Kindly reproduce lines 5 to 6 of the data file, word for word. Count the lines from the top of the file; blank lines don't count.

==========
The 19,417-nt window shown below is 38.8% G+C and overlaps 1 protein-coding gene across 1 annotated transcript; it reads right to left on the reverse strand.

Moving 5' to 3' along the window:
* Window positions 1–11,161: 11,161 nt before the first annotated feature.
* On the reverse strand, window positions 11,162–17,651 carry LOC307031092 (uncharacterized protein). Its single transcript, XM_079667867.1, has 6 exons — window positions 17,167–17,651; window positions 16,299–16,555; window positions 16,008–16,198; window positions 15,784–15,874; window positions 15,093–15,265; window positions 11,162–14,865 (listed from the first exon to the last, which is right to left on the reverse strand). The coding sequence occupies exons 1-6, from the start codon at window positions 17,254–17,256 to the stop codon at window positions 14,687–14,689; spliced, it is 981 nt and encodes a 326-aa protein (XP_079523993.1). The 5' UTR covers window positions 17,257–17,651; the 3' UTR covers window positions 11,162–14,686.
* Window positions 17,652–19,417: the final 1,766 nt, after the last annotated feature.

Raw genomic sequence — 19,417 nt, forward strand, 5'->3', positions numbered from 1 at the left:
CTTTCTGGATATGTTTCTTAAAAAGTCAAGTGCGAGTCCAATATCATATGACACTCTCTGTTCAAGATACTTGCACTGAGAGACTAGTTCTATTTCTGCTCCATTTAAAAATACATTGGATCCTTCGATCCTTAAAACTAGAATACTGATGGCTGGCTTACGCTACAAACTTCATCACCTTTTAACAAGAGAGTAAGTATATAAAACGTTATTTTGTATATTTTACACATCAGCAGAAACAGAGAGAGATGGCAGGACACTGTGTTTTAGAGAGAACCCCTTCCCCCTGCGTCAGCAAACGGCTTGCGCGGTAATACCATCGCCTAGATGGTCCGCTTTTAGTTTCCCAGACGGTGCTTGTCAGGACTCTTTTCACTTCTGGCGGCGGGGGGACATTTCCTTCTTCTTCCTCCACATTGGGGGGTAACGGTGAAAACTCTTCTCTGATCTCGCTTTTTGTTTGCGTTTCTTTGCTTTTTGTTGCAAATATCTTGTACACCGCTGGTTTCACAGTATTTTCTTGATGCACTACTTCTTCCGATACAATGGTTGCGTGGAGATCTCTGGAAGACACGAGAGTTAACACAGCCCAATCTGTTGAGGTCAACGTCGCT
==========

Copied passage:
* Window positions 17,652–19,417: the final 1,766 nt, after the last annotated feature.

Raw genomic sequence — 19,417 nt, forward strand, 5'->3', positions numbered from 1 at the left: